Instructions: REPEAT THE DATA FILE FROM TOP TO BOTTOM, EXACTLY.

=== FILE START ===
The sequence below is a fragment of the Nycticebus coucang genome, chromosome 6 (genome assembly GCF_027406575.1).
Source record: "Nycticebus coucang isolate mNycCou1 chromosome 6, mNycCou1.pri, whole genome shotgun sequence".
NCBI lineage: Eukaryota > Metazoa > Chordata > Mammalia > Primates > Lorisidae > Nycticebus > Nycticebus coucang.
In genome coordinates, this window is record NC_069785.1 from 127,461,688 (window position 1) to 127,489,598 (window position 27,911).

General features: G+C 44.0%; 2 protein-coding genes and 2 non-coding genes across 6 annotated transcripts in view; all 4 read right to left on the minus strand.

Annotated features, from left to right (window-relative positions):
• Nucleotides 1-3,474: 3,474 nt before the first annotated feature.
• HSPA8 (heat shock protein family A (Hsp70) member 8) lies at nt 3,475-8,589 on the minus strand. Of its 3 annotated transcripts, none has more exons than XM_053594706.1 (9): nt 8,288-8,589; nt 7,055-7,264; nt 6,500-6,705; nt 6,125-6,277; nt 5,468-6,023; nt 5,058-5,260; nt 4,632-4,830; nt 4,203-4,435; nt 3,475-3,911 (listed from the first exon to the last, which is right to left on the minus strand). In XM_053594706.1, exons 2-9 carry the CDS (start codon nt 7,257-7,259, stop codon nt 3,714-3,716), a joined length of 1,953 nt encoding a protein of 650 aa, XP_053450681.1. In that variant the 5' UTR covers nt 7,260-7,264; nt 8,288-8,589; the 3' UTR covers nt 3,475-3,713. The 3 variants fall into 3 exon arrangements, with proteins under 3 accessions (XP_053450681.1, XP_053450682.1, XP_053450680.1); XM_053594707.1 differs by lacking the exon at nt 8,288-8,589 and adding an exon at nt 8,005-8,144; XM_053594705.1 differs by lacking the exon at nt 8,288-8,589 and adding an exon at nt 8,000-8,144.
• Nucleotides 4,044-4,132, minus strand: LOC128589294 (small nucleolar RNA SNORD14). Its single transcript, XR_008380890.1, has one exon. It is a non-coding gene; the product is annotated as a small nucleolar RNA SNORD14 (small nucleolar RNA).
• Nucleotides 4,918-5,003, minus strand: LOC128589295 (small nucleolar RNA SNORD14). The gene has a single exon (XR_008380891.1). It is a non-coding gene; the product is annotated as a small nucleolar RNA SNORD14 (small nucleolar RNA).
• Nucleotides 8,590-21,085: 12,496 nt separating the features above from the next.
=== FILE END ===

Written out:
The sequence below is a fragment of the Nycticebus coucang genome, chromosome 6 (genome assembly GCF_027406575.1).
Source record: "Nycticebus coucang isolate mNycCou1 chromosome 6, mNycCou1.pri, whole genome shotgun sequence".
NCBI lineage: Eukaryota > Metazoa > Chordata > Mammalia > Primates > Lorisidae > Nycticebus > Nycticebus coucang.
In genome coordinates, this window is record NC_069785.1 from 127,461,688 (window position 1) to 127,489,598 (window position 27,911).

General features: G+C 44.0%; 2 protein-coding genes and 2 non-coding genes across 6 annotated transcripts in view; all 4 read right to left on the minus strand.

Annotated features, from left to right (window-relative positions):
• Nucleotides 1-3,474: 3,474 nt before the first annotated feature.
• HSPA8 (heat shock protein family A (Hsp70) member 8) lies at nt 3,475-8,589 on the minus strand. Of its 3 annotated transcripts, none has more exons than XM_053594706.1 (9): nt 8,288-8,589; nt 7,055-7,264; nt 6,500-6,705; nt 6,125-6,277; nt 5,468-6,023; nt 5,058-5,260; nt 4,632-4,830; nt 4,203-4,435; nt 3,475-3,911 (listed from the first exon to the last, which is right to left on the minus strand). In XM_053594706.1, exons 2-9 carry the CDS (start codon nt 7,257-7,259, stop codon nt 3,714-3,716), a joined length of 1,953 nt encoding a protein of 650 aa, XP_053450681.1. In that variant the 5' UTR covers nt 7,260-7,264; nt 8,288-8,589; the 3' UTR covers nt 3,475-3,713. The 3 variants fall into 3 exon arrangements, with proteins under 3 accessions (XP_053450681.1, XP_053450682.1, XP_053450680.1); XM_053594707.1 differs by lacking the exon at nt 8,288-8,589 and adding an exon at nt 8,005-8,144; XM_053594705.1 differs by lacking the exon at nt 8,288-8,589 and adding an exon at nt 8,000-8,144.
• Nucleotides 4,044-4,132, minus strand: LOC128589294 (small nucleolar RNA SNORD14). Its single transcript, XR_008380890.1, has one exon. It is a non-coding gene; the product is annotated as a small nucleolar RNA SNORD14 (small nucleolar RNA).
• Nucleotides 4,918-5,003, minus strand: LOC128589295 (small nucleolar RNA SNORD14). The gene has a single exon (XR_008380891.1). It is a non-coding gene; the product is annotated as a small nucleolar RNA SNORD14 (small nucleolar RNA).
• Nucleotides 8,590-21,085: 12,496 nt separating the features above from the next.